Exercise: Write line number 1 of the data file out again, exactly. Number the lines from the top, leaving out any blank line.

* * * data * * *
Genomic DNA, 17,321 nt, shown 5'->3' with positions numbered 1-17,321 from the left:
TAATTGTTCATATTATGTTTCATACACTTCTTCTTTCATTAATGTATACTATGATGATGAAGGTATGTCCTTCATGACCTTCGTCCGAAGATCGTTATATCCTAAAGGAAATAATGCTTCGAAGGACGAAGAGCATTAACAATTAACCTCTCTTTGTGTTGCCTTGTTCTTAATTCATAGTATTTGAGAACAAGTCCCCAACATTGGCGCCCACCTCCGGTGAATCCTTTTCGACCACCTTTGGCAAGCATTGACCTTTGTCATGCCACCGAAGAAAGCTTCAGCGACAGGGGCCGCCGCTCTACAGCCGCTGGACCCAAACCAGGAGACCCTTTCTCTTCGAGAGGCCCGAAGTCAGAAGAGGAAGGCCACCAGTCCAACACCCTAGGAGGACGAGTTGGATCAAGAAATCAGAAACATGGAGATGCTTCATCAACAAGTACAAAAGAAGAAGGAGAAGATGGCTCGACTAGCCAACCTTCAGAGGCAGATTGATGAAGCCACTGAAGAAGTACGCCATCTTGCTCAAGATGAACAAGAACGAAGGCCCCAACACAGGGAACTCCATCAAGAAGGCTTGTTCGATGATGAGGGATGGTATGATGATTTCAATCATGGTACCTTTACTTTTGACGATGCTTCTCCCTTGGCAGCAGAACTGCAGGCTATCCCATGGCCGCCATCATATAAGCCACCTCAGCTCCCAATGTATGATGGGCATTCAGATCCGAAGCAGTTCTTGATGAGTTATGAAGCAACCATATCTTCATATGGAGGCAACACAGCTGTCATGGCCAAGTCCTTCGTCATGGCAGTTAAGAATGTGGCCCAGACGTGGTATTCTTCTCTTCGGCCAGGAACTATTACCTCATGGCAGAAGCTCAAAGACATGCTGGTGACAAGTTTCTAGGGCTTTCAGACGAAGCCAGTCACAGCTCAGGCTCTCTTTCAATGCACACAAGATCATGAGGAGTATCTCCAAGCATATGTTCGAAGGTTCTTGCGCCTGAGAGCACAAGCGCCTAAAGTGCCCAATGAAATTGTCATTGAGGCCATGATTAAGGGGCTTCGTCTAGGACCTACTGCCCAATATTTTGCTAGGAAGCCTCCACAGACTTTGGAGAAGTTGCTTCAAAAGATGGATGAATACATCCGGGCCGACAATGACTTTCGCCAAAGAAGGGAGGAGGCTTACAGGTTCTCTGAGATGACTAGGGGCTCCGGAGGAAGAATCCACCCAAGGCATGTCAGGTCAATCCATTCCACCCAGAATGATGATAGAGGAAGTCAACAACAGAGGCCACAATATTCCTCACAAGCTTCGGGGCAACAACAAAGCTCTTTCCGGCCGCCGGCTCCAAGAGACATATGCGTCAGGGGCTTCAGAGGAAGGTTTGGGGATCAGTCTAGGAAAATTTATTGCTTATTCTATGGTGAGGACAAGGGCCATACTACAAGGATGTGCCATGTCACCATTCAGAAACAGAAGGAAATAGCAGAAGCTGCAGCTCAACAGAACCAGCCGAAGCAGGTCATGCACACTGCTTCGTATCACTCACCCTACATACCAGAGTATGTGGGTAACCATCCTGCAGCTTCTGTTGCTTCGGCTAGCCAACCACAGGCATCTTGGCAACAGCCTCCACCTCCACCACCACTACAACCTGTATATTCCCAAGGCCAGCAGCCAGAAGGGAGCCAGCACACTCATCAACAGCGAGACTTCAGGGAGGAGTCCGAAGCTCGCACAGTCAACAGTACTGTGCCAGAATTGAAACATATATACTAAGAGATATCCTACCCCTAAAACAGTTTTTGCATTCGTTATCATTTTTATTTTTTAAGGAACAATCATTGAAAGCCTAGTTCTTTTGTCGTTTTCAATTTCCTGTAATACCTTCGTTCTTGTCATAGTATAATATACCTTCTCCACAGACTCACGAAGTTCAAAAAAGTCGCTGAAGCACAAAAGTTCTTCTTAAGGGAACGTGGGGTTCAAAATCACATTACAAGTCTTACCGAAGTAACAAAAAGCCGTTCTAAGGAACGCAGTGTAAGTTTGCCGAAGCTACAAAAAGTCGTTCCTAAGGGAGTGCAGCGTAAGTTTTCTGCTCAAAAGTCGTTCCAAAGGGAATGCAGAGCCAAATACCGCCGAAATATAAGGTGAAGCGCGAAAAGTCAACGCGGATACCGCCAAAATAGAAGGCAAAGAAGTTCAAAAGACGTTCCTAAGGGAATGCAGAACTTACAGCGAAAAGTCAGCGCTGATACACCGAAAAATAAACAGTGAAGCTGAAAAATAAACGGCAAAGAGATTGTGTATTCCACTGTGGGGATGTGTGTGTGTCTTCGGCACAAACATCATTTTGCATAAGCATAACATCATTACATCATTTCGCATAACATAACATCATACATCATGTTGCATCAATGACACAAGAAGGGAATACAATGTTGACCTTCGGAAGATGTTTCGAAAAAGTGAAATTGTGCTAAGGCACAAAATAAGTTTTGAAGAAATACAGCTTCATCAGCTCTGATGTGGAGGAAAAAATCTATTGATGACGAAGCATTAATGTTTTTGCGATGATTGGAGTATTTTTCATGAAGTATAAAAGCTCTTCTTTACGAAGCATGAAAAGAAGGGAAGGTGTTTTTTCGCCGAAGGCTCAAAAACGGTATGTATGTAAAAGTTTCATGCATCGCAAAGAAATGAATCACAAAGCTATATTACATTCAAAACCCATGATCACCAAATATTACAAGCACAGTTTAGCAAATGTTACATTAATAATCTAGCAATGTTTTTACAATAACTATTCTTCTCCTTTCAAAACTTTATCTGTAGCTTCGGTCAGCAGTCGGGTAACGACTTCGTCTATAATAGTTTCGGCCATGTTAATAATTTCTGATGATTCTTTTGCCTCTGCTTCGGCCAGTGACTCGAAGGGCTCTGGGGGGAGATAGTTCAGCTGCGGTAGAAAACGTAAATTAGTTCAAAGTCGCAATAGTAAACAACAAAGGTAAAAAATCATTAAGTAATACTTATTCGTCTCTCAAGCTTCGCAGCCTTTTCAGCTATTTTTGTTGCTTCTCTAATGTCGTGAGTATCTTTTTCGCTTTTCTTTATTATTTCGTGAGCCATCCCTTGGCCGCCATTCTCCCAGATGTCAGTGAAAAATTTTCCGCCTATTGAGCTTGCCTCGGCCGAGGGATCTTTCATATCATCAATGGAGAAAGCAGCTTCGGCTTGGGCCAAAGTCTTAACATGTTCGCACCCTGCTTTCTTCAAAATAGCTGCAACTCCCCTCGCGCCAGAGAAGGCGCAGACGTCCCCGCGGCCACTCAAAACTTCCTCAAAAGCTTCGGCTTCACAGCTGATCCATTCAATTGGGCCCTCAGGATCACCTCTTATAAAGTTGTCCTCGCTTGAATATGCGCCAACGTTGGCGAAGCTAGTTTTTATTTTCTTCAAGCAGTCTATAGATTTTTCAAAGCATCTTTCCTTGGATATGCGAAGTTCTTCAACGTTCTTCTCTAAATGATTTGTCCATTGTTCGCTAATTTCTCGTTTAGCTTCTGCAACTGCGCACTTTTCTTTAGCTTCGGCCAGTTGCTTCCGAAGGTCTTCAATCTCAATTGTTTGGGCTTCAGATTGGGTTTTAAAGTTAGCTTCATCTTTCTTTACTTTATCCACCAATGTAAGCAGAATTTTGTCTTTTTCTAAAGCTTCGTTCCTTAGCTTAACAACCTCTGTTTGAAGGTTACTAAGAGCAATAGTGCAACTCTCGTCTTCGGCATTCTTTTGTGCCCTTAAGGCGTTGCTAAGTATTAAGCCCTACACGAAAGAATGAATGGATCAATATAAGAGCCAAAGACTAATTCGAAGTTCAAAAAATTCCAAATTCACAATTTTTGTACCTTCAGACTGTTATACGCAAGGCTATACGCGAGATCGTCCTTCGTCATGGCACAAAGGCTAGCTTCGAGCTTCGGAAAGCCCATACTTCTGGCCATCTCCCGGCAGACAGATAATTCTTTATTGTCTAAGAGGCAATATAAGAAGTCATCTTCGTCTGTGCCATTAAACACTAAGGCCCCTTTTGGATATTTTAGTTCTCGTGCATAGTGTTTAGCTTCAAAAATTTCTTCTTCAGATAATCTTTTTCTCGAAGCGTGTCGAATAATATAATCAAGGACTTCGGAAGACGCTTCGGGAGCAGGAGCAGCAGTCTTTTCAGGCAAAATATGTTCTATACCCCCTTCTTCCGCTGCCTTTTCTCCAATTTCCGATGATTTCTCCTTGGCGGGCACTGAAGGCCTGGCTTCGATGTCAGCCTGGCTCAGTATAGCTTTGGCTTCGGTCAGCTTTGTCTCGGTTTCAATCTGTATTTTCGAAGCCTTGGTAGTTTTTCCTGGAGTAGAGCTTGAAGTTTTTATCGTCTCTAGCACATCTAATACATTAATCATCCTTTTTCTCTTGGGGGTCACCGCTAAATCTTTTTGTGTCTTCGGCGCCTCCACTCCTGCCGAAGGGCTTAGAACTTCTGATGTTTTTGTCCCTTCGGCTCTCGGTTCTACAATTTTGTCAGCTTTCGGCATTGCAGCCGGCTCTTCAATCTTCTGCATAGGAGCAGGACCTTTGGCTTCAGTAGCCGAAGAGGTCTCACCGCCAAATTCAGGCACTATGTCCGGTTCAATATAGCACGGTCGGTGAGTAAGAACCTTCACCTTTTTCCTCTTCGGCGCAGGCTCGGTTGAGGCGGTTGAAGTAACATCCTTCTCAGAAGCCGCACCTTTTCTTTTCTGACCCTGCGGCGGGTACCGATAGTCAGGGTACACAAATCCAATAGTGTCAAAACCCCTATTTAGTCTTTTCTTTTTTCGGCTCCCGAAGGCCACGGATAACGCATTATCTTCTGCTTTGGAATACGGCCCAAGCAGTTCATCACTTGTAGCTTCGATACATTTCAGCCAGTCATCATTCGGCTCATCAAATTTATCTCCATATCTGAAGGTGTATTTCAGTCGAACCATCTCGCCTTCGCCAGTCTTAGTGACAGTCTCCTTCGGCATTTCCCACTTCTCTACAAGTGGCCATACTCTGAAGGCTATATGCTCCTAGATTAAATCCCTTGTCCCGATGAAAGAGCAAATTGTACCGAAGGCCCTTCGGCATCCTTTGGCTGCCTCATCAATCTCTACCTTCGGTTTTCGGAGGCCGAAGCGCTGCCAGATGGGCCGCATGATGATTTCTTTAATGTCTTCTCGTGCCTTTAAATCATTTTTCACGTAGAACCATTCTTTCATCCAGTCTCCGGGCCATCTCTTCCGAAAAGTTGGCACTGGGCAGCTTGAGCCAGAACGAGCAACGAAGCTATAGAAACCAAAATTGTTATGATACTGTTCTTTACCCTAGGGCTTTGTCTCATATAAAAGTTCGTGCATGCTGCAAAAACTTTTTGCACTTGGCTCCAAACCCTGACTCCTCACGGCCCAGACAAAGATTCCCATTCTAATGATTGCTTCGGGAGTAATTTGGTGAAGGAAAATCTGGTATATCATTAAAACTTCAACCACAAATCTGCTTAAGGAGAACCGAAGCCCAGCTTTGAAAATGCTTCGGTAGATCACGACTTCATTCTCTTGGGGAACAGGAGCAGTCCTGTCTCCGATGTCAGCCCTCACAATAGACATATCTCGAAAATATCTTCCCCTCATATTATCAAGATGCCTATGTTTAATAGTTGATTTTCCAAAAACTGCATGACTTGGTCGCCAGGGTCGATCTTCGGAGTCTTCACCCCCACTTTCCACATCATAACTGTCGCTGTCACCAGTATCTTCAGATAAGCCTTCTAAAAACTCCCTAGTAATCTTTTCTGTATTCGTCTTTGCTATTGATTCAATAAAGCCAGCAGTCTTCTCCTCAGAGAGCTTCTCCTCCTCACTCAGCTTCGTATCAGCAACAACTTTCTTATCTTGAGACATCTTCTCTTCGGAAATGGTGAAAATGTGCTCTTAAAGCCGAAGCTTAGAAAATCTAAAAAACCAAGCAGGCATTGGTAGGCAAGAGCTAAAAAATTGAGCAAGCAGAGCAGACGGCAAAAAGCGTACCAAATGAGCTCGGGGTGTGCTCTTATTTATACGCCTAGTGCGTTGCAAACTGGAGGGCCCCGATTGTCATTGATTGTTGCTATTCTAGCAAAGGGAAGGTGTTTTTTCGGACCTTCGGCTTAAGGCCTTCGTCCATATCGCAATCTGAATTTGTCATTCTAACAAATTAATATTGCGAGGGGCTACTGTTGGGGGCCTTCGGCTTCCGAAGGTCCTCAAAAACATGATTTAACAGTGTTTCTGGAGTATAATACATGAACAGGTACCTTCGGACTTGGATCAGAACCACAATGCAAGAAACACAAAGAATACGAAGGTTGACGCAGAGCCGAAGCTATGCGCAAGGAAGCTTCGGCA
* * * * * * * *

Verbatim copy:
Genomic DNA, 17,321 nt, shown 5'->3' with positions numbered 1-17,321 from the left: